Trials

  • June 23, 2017

    Ex-Calif. City Official Gets Corruption Counts Tossed

    A California appeals court on Friday reversed nearly half of the corruption charges against a former Bell, California, city official convicted for a scheme to fleece the working-class city for millions of dollars, citing erroneous jury instructions.

  • June 23, 2017

    Fed. Circ. Axes Prism’s Patents In Appeal Of T-Mobile Win

    The Federal Circuit sided with T-Mobile on Friday after the wireless carrier fended off a $100 million infringement lawsuit by Prism Technologies LLC at trial, and it went further than the lower court by invalidating Prism’s authentication server patents as noninventive, abstract ideas under Alice.

  • June 23, 2017

    GM Deal Could Settle Hundreds Of Ignition Switch Claims

    General Motors LLC has agreed to a private, confidential settlement that could resolve hundreds of claims against the automaker over an allegedly defective ignition switch, GM’s lawyers said in a letter to the New York federal judge overseeing the multidistrict litigation.

  • June 23, 2017

    Star Witness Says Gifts To Philly DA Yielded No Help

    A suburban Philadelphia businessman and star government witness in the federal corruption case against Philadelphia District Attorney Seth Williams conceded under cross-examination Friday that several years of lavish gifts to his “friend” yielded no relief on his most pressing problems.

  • June 23, 2017

    Baker McKenzie Attys Take On Trump Over Record-Keeping

    Two Baker McKenzie tax attorneys and a trial lawyer are representing a Washington, D.C.-based watchdog group in a new lawsuit filed Thursday alleging that President Donald Trump and his staff are failing to preserve statutorily mandated records through their use of messaging apps and social media platforms.

  • June 23, 2017

    Sears Seeks New Judgment After $6M Verdict In Wrench Suit

    Sears Holdings Corp. and Apex Tool Group LLC asked an Illinois federal judge Thursday to overturn a jury’s $6 million patent verdict against them, claiming the jury made an emotion-fueled decision unmoored by the law.

  • June 23, 2017

    Philly Nonprofit Boss Convicted In $1M Fraud Scheme

    The politically connected head of a Philadelphia nonprofit mental health clinic was convicted on federal charges on Friday for misappropriating what prosecutors claim may have been up to $1 million in funds from the facility.

  • June 23, 2017

    Ex-BigLaw Atty Taps Proskauer For Post-Verdict Defense

    Robert Schulman, the former Hunton & Williams LLP patent lawyer convicted of insider trading on a Pfizer deal, has tapped a Proskauer Rose LLP appellate partner for his post-verdict defense, a Thursday filing said.  

  • June 23, 2017

    Feds Seek 35 Years For Pharmacist In Meningitis Outbreak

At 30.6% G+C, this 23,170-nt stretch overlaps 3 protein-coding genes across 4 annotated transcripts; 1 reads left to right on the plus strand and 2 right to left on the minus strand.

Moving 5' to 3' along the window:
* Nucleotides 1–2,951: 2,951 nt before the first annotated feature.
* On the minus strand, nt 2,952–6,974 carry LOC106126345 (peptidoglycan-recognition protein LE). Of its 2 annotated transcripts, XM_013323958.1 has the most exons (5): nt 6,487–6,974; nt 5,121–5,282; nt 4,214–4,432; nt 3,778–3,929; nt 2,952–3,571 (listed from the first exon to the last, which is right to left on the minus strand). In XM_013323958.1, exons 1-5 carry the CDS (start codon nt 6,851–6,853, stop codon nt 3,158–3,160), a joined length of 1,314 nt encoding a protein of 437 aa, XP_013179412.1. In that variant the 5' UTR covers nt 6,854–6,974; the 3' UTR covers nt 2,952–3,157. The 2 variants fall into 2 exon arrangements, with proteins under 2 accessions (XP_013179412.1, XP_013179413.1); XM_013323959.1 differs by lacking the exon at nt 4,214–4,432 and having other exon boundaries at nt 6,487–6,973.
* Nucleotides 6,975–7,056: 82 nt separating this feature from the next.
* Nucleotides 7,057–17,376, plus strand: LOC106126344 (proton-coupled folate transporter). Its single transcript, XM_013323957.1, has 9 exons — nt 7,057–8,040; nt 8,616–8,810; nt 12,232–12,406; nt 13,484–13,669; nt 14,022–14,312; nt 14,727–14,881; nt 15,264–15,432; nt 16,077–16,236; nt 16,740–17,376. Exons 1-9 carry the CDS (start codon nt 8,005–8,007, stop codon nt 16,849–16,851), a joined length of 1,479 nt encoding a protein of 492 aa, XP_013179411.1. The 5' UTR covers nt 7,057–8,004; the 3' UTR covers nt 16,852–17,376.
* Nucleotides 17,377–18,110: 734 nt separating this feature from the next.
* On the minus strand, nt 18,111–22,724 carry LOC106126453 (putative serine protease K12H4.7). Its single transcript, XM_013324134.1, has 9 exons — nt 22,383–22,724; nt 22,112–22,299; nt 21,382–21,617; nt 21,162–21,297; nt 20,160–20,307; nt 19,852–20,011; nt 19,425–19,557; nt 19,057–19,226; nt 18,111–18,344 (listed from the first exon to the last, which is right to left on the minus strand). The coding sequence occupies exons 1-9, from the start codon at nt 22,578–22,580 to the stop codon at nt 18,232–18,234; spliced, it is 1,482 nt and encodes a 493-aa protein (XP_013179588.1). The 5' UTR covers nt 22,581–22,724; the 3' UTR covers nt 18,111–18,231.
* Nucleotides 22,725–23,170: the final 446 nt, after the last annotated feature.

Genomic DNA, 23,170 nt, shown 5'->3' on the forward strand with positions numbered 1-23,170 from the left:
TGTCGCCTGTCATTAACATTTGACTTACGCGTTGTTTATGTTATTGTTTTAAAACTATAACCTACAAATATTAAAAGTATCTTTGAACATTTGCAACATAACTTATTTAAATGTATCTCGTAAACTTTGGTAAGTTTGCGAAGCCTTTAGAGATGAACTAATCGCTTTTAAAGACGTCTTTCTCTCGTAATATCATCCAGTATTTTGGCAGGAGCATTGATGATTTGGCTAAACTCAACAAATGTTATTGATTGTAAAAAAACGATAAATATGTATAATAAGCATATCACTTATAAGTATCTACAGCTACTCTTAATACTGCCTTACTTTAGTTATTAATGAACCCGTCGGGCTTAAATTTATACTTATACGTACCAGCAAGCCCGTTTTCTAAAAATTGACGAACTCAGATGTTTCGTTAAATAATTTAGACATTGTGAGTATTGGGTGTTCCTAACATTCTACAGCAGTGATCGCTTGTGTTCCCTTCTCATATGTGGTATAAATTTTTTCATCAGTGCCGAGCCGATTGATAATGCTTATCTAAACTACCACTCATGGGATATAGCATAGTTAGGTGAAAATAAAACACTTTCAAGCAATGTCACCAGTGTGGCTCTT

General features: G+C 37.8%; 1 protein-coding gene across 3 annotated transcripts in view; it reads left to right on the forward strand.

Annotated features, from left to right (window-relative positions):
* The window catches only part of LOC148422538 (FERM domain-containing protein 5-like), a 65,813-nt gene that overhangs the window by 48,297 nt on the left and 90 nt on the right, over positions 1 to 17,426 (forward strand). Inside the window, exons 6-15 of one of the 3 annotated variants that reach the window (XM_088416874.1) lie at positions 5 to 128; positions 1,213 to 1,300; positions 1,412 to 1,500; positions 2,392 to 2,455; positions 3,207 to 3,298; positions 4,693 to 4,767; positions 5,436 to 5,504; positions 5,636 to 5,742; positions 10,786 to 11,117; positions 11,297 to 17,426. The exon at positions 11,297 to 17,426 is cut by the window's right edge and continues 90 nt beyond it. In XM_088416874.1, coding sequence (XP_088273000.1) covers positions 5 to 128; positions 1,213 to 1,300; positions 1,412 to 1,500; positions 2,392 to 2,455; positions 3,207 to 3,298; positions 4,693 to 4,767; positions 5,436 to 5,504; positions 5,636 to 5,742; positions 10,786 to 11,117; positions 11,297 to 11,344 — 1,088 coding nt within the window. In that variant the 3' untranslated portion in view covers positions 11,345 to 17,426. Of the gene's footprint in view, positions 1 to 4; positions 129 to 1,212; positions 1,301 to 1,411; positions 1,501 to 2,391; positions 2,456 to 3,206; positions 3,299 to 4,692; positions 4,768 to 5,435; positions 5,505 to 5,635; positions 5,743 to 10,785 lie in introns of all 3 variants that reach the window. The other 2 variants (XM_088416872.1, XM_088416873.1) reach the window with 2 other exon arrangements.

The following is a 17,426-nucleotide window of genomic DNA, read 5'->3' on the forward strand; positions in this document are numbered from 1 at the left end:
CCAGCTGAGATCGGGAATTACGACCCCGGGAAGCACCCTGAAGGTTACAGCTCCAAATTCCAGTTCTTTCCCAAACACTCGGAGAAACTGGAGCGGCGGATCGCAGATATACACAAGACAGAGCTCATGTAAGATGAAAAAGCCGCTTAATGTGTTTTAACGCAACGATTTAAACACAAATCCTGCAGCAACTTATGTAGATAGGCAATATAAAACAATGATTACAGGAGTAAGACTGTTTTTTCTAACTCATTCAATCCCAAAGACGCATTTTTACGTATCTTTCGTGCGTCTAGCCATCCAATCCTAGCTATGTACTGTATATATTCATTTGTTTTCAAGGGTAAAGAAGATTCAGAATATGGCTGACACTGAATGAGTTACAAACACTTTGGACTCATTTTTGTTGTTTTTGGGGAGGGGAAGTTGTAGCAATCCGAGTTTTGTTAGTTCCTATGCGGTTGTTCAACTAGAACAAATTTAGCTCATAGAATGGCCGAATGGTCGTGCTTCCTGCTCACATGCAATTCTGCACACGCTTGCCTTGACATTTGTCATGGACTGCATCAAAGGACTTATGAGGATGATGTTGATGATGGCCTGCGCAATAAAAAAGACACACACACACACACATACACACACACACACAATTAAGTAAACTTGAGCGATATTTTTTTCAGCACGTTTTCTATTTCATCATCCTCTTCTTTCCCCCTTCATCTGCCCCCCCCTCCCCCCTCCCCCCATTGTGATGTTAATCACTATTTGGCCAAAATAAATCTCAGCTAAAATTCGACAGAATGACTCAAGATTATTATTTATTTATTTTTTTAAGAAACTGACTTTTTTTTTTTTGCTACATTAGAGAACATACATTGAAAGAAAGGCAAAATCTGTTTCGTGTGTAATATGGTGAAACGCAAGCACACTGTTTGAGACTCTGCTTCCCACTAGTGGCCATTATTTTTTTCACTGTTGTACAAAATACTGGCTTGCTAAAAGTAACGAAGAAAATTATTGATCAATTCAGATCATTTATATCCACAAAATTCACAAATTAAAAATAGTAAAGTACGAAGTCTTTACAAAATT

Federal prosecutors told a Massachusetts federal judge that a pharmacist convicted of racketeering for his role in the deadly 2012 meningitis outbreak deserves to be jailed for 35 years, a sentence the government says is merited by the enormous human devastation that he left in his wake.

  • June 23, 2017

    Farmers Awarded $218M In 1st Syngenta GMO Corn Trial

    A Kansas federal jury awarded corn producers $218 million Friday in the first trial in multidistrict litigation over agricultural giant Syngenta’s alleged role in China’s rejection of U.S. corn shipments.

  • June 22, 2017

    Feds, Shkreli Trade Claims Of Dubious Witness Tricks

    A federal prosecutor on Thursday told a New York federal judge that a relative of former pharmaceutical executive Martin Shkreli had contacted a witness and implied they should not testify, while Shkreli's lawyers warned that the government may be scaring off defense witnesses from the securities fraud trial.

  • June 22, 2017

    Ground Beef Cos. Say ABC Report Put End To 'Pink Slime' Use

    Representatives from several of the country’s largest ground beef makers testified for a South Dakota jury Thursday that they had to stop using Beef Products Inc.’s beef trimmings product because of the public outcry caused by ABC reporting calling it “pink slime.”

  • June 22, 2017

    Inside Trader Must Shell Out $1.6M For Role In Sanofi Fraud

    A Georgia federal judge ordered an insurance broker who made $500,000 from a tip about a Sanofi-Aventis SA acquisition to pay $1.6 million in disgorgement and penalties on Thursday, saying his “greed was overwhelming” but did not justify the maximum penalty of triple his profits.

  • June 22, 2017

    REIT Ex-CFO's Bonus Could Hit 8 Times Salary, Feds Say

    Federal prosecutors on Friday showed jurors in the fraud trial of ex-American Realty Capital Properties Chief Financial Officer Brian S. Block a salary schedule that would grant him eight times his $500,000 salary in cash and equity as a bonus that depended in part on the value of a key earnings metric with which he is accused of fiddling.

  • June 22, 2017

    PGA Tour Asks Judge To Rethink Sustaining Antler Spray Suit

    The PGA Tour on Wednesday urged a New York state judge to rehear its arguments that a lawsuit by professional golfer Vijay Singh over a suspension for using a purportedly illicit, deer-antler-derived spray should not go to trial, arguing that Singh has not actually raised any admissible evidence to show the suspension caused him a specific harm.

  • June 22, 2017

    Boat Co. Wins $2.7M Verdict After TC Heartland Move Failed

    A boat company won a $2.7 million verdict in a patent suit against Brunswick Corp. after Brunswick failed in its quest to move the suit from Virginia to Tennessee after the U.S. Supreme Court’s TC Heartland decision, according to a verdict form filed Wednesday.